Humans have used various cooking vessels for tens of thousands of years, and by the Bronze Age even were using crudely formed copper skillets. Since then, those early pots and pans have evolved not only in quality, but also utility. Over the millennia, people crafted countless specialized pans designed to work well with local ingredients and cooking styles, as well as cater to specific recipes.

Here are a few particularly interesting examples from around the world:

Illustration i44 Paella


Spain’s iconic rice dish takes its name from the wide, shallow pan in which it is cooked (also called a paellera). Originating in Valencia, paella traditionally is hearty fare made with short-grain rice, tomatoes, beans, onions and snails; modern versions often feature saffron, seafood, chicken or rabbit. The pan’s wide, shallow design helps liquid cook off while creating ample surface area for the rice to brown and crisp, a signature taste and texture of paella known as socarrat.


Traditional Portuguese cataplana stew—a mix of seafood, meats and vegetables—gets its name from the ball-like copper vessel used to cook it. The clamshell-shaped pot doubles as a simple pressure cooker, historically used by fishermen and hunters to quickly cook the daily catch. Typically made from copper, the closed vessel locks in flavors to create richly aromatic stews. Its curved base, similar to a wok, is best suited to gas stoves and open flames.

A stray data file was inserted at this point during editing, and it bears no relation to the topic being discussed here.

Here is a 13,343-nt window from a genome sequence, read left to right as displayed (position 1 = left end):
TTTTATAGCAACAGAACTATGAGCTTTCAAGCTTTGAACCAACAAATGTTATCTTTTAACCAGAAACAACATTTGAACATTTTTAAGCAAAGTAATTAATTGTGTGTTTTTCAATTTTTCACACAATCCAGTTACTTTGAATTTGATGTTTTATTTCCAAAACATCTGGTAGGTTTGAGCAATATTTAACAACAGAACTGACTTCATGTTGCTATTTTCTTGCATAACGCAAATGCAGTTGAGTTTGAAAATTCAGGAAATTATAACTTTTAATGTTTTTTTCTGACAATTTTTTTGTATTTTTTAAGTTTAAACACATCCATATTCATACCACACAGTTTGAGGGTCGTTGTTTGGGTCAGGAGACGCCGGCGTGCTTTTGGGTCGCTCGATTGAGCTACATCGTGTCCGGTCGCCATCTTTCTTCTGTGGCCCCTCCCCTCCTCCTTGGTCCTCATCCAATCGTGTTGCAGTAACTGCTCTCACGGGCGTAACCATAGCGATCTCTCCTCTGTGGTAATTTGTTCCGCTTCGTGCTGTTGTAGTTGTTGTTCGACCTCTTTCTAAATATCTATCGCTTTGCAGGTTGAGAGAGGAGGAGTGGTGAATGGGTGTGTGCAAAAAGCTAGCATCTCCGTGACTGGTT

Illustration i44 Cataplana
Illustration i44 Aebleskiver


The airy, stuffed pancakes known as æbelskiver are a classic Danish treat made in a cast-iron or aluminum pan covered with indentations. Batter and fillings are added to each well, then gently flipped with skewers to cook until crisp and golden. While the pan and the pancakes are named for the traditional filling (“apple slices”), jam is a common choice today.

Idli Steamer

This specialized steamer is used to make South Indian idli, savory cakes of fermented rice and lentils. Whether it’s the traditional brass version or the modern stainless steel variety, each consists of a stand with removable tiers enclosed inside the vessel. The tiers have wells for the fermented rice and lentil batter, with holes to allow steam to circulate. Steamed until fluffy, idli commonly are served with sambar (a lentil stew) and coconut chutney.

Illustration i44 idli Steamer
Illustration i44 Comal Bola

Comal Bola

Mexico’s comal bola is a round metal pan with a convex domed center, a design that creates two distinct cooking areas. The outer ring serves as a sizzling cooktop for searing meat and vegetables, while the raised interior provides gentler heat for warming tortillas or cooking more delicate ingredients. Invert the comal bola and the center becomes concave, ideal for frying. Usually made of stainless steel, the pans can be used on the stovetop, but are more common in outdoor grilling.